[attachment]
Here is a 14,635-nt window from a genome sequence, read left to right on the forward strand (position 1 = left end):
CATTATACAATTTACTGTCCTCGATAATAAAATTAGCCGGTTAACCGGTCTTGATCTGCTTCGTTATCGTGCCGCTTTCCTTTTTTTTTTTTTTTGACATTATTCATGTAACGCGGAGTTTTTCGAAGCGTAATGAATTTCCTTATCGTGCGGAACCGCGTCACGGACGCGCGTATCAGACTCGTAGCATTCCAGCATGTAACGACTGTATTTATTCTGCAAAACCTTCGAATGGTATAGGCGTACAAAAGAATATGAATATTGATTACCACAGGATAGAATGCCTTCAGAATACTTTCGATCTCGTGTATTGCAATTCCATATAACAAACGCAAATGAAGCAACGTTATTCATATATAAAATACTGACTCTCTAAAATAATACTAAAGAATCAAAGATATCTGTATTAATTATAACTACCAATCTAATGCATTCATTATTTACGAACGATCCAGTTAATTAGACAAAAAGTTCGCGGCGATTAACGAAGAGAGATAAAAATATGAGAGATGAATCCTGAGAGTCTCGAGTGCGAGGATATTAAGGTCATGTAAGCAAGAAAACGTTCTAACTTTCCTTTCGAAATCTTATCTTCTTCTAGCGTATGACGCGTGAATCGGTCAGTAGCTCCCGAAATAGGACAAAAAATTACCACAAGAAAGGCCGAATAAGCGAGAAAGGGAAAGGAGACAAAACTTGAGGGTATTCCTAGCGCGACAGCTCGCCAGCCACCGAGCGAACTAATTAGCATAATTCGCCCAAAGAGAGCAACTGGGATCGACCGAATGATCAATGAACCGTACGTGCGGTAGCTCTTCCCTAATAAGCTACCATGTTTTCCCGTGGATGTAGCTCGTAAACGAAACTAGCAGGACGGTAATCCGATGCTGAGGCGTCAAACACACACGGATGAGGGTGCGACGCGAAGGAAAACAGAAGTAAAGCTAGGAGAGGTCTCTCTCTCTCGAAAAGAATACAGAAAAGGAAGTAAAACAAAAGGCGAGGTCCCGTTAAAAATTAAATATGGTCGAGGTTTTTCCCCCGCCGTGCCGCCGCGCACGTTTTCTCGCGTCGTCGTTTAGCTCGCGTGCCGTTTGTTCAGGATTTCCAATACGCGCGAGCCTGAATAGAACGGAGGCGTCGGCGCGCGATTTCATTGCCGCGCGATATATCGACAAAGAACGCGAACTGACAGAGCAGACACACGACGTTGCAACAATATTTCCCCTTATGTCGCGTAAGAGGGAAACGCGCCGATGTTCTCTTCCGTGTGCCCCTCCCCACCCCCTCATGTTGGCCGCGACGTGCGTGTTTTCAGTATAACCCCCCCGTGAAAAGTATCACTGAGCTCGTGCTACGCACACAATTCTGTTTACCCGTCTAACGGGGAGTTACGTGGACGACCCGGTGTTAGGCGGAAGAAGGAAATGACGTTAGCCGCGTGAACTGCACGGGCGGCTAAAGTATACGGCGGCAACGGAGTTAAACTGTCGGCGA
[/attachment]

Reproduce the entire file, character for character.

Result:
Here is a 14,635-nt window from a genome sequence, read left to right on the forward strand (position 1 = left end):
CATTATACAATTTACTGTCCTCGATAATAAAATTAGCCGGTTAACCGGTCTTGATCTGCTTCGTTATCGTGCCGCTTTCCTTTTTTTTTTTTTTTGACATTATTCATGTAACGCGGAGTTTTTCGAAGCGTAATGAATTTCCTTATCGTGCGGAACCGCGTCACGGACGCGCGTATCAGACTCGTAGCATTCCAGCATGTAACGACTGTATTTATTCTGCAAAACCTTCGAATGGTATAGGCGTACAAAAGAATATGAATATTGATTACCACAGGATAGAATGCCTTCAGAATACTTTCGATCTCGTGTATTGCAATTCCATATAACAAACGCAAATGAAGCAACGTTATTCATATATAAAATACTGACTCTCTAAAATAATACTAAAGAATCAAAGATATCTGTATTAATTATAACTACCAATCTAATGCATTCATTATTTACGAACGATCCAGTTAATTAGACAAAAAGTTCGCGGCGATTAACGAAGAGAGATAAAAATATGAGAGATGAATCCTGAGAGTCTCGAGTGCGAGGATATTAAGGTCATGTAAGCAAGAAAACGTTCTAACTTTCCTTTCGAAATCTTATCTTCTTCTAGCGTATGACGCGTGAATCGGTCAGTAGCTCCCGAAATAGGACAAAAAATTACCACAAGAAAGGCCGAATAAGCGAGAAAGGGAAAGGAGACAAAACTTGAGGGTATTCCTAGCGCGACAGCTCGCCAGCCACCGAGCGAACTAATTAGCATAATTCGCCCAAAGAGAGCAACTGGGATCGACCGAATGATCAATGAACCGTACGTGCGGTAGCTCTTCCCTAATAAGCTACCATGTTTTCCCGTGGATGTAGCTCGTAAACGAAACTAGCAGGACGGTAATCCGATGCTGAGGCGTCAAACACACACGGATGAGGGTGCGACGCGAAGGAAAACAGAAGTAAAGCTAGGAGAGGTCTCTCTCTCTCGAAAAGAATACAGAAAAGGAAGTAAAACAAAAGGCGAGGTCCCGTTAAAAATTAAATATGGTCGAGGTTTTTCCCCCGCCGTGCCGCCGCGCACGTTTTCTCGCGTCGTCGTTTAGCTCGCGTGCCGTTTGTTCAGGATTTCCAATACGCGCGAGCCTGAATAGAACGGAGGCGTCGGCGCGCGATTTCATTGCCGCGCGATATATCGACAAAGAACGCGAACTGACAGAGCAGACACACGACGTTGCAACAATATTTCCCCTTATGTCGCGTAAGAGGGAAACGCGCCGATGTTCTCTTCCGTGTGCCCCTCCCCACCCCCTCATGTTGGCCGCGACGTGCGTGTTTTCAGTATAACCCCCCCGTGAAAAGTATCACTGAGCTCGTGCTACGCACACAATTCTGTTTACCCGTCTAACGGGGAGTTACGTGGACGACCCGGTGTTAGGCGGAAGAAGGAAATGACGTTAGCCGCGTGAACTGCACGGGCGGCTAAAGTATACGGCGGCAACGGAGTTAAACTGTCGGCGA